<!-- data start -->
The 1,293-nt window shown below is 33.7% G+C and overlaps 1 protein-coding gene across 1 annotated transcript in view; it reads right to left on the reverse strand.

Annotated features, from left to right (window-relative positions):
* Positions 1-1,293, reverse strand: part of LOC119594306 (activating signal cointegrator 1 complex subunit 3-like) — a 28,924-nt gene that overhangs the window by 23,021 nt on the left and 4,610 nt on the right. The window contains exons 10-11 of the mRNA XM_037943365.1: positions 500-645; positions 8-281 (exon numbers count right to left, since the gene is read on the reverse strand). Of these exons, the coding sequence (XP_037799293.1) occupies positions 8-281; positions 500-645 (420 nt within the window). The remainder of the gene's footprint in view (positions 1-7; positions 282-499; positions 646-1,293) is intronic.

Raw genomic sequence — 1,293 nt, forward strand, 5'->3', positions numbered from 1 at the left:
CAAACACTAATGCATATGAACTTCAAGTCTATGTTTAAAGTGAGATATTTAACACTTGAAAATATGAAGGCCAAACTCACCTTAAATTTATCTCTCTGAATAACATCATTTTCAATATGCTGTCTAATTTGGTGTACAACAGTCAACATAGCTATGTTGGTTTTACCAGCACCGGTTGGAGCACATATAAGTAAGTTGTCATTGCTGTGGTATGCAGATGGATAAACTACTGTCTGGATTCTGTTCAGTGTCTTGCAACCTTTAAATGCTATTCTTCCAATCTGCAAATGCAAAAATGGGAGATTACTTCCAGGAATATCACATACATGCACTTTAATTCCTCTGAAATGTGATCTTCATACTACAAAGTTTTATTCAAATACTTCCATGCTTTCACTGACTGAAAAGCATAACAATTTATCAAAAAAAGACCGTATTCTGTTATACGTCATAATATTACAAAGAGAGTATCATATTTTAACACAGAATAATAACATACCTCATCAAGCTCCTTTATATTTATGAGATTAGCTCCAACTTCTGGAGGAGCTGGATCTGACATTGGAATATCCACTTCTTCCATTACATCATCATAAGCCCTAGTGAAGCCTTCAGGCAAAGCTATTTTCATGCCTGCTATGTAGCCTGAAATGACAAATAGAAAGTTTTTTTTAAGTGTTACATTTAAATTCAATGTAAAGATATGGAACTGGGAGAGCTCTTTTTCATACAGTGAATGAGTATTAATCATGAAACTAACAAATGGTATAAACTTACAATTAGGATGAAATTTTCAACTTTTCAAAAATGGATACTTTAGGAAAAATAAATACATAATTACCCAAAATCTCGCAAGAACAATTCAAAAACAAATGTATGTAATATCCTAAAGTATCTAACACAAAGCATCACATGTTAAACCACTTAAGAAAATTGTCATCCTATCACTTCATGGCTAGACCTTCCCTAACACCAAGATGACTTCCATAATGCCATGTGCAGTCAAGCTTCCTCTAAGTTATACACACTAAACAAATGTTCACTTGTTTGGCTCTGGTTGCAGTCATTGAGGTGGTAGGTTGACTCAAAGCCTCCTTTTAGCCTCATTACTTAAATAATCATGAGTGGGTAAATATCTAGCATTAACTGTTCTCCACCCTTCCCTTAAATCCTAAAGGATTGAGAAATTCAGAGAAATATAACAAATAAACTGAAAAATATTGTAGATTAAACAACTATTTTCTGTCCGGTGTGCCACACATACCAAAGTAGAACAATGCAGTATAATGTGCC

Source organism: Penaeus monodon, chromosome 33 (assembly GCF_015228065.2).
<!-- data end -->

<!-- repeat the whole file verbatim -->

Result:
The 1,293-nt window shown below is 33.7% G+C and overlaps 1 protein-coding gene across 1 annotated transcript in view; it reads right to left on the reverse strand.

Annotated features, from left to right (window-relative positions):
* Positions 1-1,293, reverse strand: part of LOC119594306 (activating signal cointegrator 1 complex subunit 3-like) — a 28,924-nt gene that overhangs the window by 23,021 nt on the left and 4,610 nt on the right. The window contains exons 10-11 of the mRNA XM_037943365.1: positions 500-645; positions 8-281 (exon numbers count right to left, since the gene is read on the reverse strand). Of these exons, the coding sequence (XP_037799293.1) occupies positions 8-281; positions 500-645 (420 nt within the window). The remainder of the gene's footprint in view (positions 1-7; positions 282-499; positions 646-1,293) is intronic.

Raw genomic sequence — 1,293 nt, forward strand, 5'->3', positions numbered from 1 at the left:
CAAACACTAATGCATATGAACTTCAAGTCTATGTTTAAAGTGAGATATTTAACACTTGAAAATATGAAGGCCAAACTCACCTTAAATTTATCTCTCTGAATAACATCATTTTCAATATGCTGTCTAATTTGGTGTACAACAGTCAACATAGCTATGTTGGTTTTACCAGCACCGGTTGGAGCACATATAAGTAAGTTGTCATTGCTGTGGTATGCAGATGGATAAACTACTGTCTGGATTCTGTTCAGTGTCTTGCAACCTTTAAATGCTATTCTTCCAATCTGCAAATGCAAAAATGGGAGATTACTTCCAGGAATATCACATACATGCACTTTAATTCCTCTGAAATGTGATCTTCATACTACAAAGTTTTATTCAAATACTTCCATGCTTTCACTGACTGAAAAGCATAACAATTTATCAAAAAAAGACCGTATTCTGTTATACGTCATAATATTACAAAGAGAGTATCATATTTTAACACAGAATAATAACATACCTCATCAAGCTCCTTTATATTTATGAGATTAGCTCCAACTTCTGGAGGAGCTGGATCTGACATTGGAATATCCACTTCTTCCATTACATCATCATAAGCCCTAGTGAAGCCTTCAGGCAAAGCTATTTTCATGCCTGCTATGTAGCCTGAAATGACAAATAGAAAGTTTTTTTTAAGTGTTACATTTAAATTCAATGTAAAGATATGGAACTGGGAGAGCTCTTTTTCATACAGTGAATGAGTATTAATCATGAAACTAACAAATGGTATAAACTTACAATTAGGATGAAATTTTCAACTTTTCAAAAATGGATACTTTAGGAAAAATAAATACATAATTACCCAAAATCTCGCAAGAACAATTCAAAAACAAATGTATGTAATATCCTAAAGTATCTAACACAAAGCATCACATGTTAAACCACTTAAGAAAATTGTCATCCTATCACTTCATGGCTAGACCTTCCCTAACACCAAGATGACTTCCATAATGCCATGTGCAGTCAAGCTTCCTCTAAGTTATACACACTAAACAAATGTTCACTTGTTTGGCTCTGGTTGCAGTCATTGAGGTGGTAGGTTGACTCAAAGCCTCCTTTTAGCCTCATTACTTAAATAATCATGAGTGGGTAAATATCTAGCATTAACTGTTCTCCACCCTTCCCTTAAATCCTAAAGGATTGAGAAATTCAGAGAAATATAACAAATAAACTGAAAAATATTGTAGATTAAACAACTATTTTCTGTCCGGTGTGCCACACATACCAAAGTAGAACAATGCAGTATAATGTGCC

Source organism: Penaeus monodon, chromosome 33 (assembly GCF_015228065.2).